Representative Madison Cawthorn (R-NC) is facing an ethics investigation pertaining to his involvement with the Let's Go Brandon coin, which includes allegations of insider trading as well as not disclosing his cryptocurrency trades as is required by the STOCK Act. After the investigation was announced in May, Cawthorn disclosed purchases of LGB and ETH, far past the 45-day deadline imposed by the Act.

On June 8, Cawthorn filed more reports of crypto trades he made in January to March, reflecting 24 purchases totaling between $290,000 to $950,000 in crypto projects including Kryll, Ethereum, Solana, Bitcoin, Let's Go Brandon, and Request.

Senators Lummis and Gillibrand work across the aisle to please cryptocurrency industry with their proposed legislation

Senators Lummis (R-WY) and Gillibrand (D-NY) introduced the "Responsible Financial Innovation Act", the first major proposal for cryptocurrency regulation in the US. A press release from Lummis included statements of support from Kraken, Coinbase, FTX, crypto lobbyists, and various other major players in the cryptocurrency industry—unsurprising support for a bill that is incredibly friendly to the sector. Notably, the bill broadly avoids classifying cryptocurrencies as securities, which would be regulated by the SEC and provide some consumer protections. Instead, the Senators create a foggy definition for sufficiently "decentralized" cryptocurrencies that would treat them as commodities and place them under the purview of the CFTC—the much smaller and less aggressive regulator that has been the preference of most in the cryptocurrency industry.

Senator Lummis has long been a strong supporter of Bitcoin and crypto more generally, sporting a "laser eyes" profile picture on Twitter and speaking at Bitcoin Miami, where she was introduced as a "champion of Bitcoin".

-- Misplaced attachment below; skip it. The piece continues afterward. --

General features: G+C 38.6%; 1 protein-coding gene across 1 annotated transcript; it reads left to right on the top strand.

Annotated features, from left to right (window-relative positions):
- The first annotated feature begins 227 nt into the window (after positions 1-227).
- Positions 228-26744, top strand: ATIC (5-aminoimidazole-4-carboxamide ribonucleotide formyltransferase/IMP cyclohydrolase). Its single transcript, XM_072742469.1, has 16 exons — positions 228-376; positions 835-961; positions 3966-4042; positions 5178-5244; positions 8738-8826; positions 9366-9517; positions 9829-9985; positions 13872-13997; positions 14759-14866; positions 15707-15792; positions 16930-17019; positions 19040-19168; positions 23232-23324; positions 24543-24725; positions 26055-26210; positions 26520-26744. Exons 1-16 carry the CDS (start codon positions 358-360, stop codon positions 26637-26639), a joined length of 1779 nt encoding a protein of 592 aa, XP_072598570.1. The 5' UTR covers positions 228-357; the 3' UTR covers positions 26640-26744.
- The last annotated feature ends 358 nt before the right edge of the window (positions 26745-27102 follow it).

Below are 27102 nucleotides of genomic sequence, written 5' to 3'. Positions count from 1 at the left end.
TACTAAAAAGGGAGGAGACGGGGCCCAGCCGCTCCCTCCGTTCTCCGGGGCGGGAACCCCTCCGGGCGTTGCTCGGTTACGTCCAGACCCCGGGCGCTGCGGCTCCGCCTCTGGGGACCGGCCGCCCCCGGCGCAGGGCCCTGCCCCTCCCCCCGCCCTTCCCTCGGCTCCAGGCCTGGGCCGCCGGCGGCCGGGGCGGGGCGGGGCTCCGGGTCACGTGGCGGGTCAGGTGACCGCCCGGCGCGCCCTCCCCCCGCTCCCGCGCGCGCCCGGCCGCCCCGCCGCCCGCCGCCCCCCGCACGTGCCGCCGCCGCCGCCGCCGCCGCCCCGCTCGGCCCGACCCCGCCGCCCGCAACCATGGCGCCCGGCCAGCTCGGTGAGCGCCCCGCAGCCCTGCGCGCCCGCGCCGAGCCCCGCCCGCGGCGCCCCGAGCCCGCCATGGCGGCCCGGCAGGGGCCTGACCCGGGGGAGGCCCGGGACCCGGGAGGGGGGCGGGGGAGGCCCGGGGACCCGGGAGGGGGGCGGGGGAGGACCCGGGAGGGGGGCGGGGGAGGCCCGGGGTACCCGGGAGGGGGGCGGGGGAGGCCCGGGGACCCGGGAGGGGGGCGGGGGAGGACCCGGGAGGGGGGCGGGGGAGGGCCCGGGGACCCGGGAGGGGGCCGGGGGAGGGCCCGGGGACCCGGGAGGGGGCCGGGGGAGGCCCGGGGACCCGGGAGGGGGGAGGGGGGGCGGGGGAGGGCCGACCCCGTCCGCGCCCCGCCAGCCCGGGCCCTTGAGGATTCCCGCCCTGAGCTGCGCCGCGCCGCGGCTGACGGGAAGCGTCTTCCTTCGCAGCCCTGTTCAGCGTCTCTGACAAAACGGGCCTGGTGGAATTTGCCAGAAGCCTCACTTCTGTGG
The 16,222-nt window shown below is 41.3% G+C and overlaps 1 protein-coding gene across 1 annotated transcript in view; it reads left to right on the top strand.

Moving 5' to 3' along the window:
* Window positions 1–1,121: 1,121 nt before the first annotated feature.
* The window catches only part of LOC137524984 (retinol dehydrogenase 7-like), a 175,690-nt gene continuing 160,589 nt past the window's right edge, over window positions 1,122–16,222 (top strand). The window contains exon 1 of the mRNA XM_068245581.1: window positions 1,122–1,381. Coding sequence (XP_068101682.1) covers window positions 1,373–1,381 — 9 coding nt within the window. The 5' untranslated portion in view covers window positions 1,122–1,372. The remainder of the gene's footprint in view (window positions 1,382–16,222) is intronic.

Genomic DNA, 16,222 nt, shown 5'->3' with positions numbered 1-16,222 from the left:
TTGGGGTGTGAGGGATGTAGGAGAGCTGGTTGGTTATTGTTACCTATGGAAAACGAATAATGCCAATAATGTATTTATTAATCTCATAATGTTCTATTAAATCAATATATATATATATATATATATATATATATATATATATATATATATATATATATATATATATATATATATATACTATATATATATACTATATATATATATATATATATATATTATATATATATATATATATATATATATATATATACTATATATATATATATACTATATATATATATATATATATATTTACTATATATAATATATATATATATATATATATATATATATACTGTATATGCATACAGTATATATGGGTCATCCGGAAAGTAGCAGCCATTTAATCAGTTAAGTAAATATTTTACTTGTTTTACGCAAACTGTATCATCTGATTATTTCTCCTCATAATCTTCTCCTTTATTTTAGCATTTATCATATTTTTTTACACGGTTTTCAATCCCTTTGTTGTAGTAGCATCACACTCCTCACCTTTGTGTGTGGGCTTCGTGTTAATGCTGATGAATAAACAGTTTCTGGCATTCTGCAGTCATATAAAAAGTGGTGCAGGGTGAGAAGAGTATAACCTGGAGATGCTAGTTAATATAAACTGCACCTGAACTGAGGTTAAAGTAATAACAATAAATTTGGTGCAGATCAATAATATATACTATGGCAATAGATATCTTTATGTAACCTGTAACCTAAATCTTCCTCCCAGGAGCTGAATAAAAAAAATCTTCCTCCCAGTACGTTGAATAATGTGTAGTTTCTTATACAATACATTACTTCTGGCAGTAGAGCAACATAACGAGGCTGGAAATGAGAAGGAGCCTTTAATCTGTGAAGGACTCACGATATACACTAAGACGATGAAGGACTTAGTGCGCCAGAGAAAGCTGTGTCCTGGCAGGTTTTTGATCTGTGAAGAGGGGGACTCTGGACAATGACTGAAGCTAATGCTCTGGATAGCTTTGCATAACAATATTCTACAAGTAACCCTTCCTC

People get an anticlimactic sneak peek at one of the first NFT games to be released on Epic Games store

A screenshot from a video game, showing a cowboy character holding a pistol in a grey roomGrit gameplay (attribution)
You might think that, since Epic Games has decided to distinguish itself from its major competitor Steam by welcoming blockchain games to its platform, they might try to make a splash with a few flashy titles to be the first listed on the platform. Alas, it is not to be, as the first known game that will be offered, Grit, has been described by Kotaku as "gimmicky" and "remarkably beige". The trailer mostly looks like a worse version of Red Dead Redemption, featuring horses that appear to hover through grassland. A gameplay teaser posted by an NFT games enthusiast to Twitter features him narrating that the game "is looking insane in the membrane", as he does nothing other than fire a gun into an empty room and spin.

500 attendees of the "Galaverse" event (a gathering put on by Grit's creators, Gala Games) were airdropped "epic" rarity horse NFTs, which those with keen eyes were quick to observe are simply a premade asset the developers purchased from the Unreal Engine Marketplace.

SEC reportedly reviewing whether Binance's BNB token broke securities laws

The same day that Reuters released an investigation implicating Binance in helping to launder billions of dollars of illicit funds, Bloomberg reported that the U.S. Securities and Exchange Commission had opened an investigation into whether Binance had broken securities laws when they launched their BNB initial coin offering. Bloomberg based its reports on conversations with anonymous sources, as the SEC has not publicly disclosed the existence of such a probe into Binance.

Reuters reports that Binance facilitated $2.35 billion in illicit transfers from 2017–2021

A Reuters investigation alleged that Binance "served as a conduit for the laundering of at least $2.35 billion in illicit funds" between 2017 and 2021. Binance is the largest cryptocurrency exchange in the world. Reuters tracked hundreds of millions in funds passing through a Russian darknet drugs market called Hydra thanks to Binance, and pointed to Binance as facilitating the laundering of money from German investment fraud schemes and North Korean cybercrime groups.